ICSI-Intra Cytoplasmic Sperm Injection is a technique by which a single sperm is injected into the egg to aid fertilisation process to make the embryo (fertilised egg).
There are 2 ways to fertilise the eggs in the laboratory. The conventional insemination-IVF in which the eggs and sperm are mixed in a petri dish and the sperm spontaneously enter the egg to bring about fertilisation. However, in certain situations such as low sperm count when normal fertilisation may not occur, ICSI is done to facilitate fertilisation.
ICSI is offered in the following situations
- Abnormally low sperm count
- Sperm showing poor motility
- Very high proportion of abnormal looking sperm
- Previous failed/poor fertilisation with IVF
- Sperm obtained from testis-surgical sperm retrieval
- Unexplained subfertility
- Very low number of eggs/poor quality eggs
When the eggs are retrieved, they are surrounded by supporting cells called cumulus. With ICSI, the embryologist removes these surrounding supporting cells by placing them in special solutions and then mechanically using special pipettes to isolate the egg.
The egg is then placed in customised dishes under the microscope of the micromanipulator-machine used to perform ICSI in special droplets. The egg is then held by a special holding pipette and a single sperm is then selected under the microscope by the scientist and loaded inside the injection pipette which is then introduced into the egg thus depositing the sperm inside the egg. We basically perform all the work for the sperm by depositing it inside the egg.
From the patient’s perspective, there are no changes in the protocol it is exactly the same as for IVF. In the lab, we use the micromanipulator to perform ICSI to facilitate fertilisation.
The healthy sperms have an oval head, a good midpiece and a long tail for motility. In men with poor sperm quality, these healthy sperms are very few in number and hence it is important to select a structurally good sperm to achieve better results with fertilisation.
The sperm is prepared and placed in special dishes in viscous solutions to slow them down and then the most normal looking sperm is selected, immobilised using the glass pipette and then sucked into the injection pipette ready to be injected.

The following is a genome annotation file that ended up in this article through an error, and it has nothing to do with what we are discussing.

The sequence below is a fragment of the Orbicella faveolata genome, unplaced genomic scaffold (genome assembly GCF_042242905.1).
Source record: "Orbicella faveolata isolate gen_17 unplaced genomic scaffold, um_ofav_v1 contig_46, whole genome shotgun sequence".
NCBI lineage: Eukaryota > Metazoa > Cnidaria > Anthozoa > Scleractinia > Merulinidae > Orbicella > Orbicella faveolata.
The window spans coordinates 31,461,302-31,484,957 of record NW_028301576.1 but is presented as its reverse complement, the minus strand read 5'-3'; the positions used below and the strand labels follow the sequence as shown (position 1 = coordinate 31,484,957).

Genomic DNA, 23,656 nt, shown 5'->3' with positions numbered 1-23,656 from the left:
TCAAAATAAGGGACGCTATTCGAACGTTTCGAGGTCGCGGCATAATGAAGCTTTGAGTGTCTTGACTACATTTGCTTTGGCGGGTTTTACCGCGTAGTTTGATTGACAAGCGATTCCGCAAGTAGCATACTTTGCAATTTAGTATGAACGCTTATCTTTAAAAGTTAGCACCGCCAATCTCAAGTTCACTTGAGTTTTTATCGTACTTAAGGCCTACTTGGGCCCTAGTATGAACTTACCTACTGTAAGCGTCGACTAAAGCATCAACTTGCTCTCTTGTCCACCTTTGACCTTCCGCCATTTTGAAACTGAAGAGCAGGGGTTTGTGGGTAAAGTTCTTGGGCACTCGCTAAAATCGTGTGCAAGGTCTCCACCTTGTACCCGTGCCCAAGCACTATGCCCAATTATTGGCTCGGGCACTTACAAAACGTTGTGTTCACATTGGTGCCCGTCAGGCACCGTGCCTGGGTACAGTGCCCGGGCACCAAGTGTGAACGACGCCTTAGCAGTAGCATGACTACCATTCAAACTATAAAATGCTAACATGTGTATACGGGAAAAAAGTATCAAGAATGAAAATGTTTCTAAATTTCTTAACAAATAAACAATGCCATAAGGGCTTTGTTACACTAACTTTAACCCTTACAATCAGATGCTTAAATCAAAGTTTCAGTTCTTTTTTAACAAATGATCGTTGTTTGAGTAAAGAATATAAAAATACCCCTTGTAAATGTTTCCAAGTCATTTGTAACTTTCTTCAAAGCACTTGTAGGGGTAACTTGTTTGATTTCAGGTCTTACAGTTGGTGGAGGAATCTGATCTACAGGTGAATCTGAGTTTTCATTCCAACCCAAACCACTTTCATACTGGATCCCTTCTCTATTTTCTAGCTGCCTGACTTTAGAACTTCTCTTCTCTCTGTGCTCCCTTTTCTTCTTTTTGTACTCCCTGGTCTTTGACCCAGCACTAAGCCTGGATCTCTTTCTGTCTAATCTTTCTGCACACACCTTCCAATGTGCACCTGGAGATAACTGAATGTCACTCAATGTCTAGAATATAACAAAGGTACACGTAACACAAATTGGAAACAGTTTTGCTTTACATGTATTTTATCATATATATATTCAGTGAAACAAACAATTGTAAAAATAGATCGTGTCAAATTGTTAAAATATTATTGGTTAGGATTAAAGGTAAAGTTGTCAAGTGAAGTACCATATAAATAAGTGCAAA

Our embryologists are experts in choosing the right sperm and sometimes spend hours to select normal looking sperm (samples obtained from testis where there is no ejaculated sperm) to perform ICSI.
At KIMS fertility centre, the team uses additional techniques such as IMSI (Intracytoplasmic morphologically selected sperm injection) where necessary to select better sperm. Additional advanced techniques such as calcium to activate the egg and sperm activation agents are also used in certain situations to improve the outcome of ICSI and our embryologists have been trained in all the latest techniques to optimise the outcome for our patients undergoing ICSI.
ICSI provides a safe and effective way of fertilising the egg which would not have fertilised otherwise. Very little damage if any is incurred by the egg when performed by our very experienced embryology team who are veterans in this field. All the fertilised eggs are then placed in the incubator for further growth and development.
The pregnancy rates are similar with IVF and ICSI. However, ICSI is a boon and has revolutionised the treatment of male infertility in that even men with few thousands of sperm or men with no sperm in semen (azoospermia) are also able to get their own genetic child using this technique.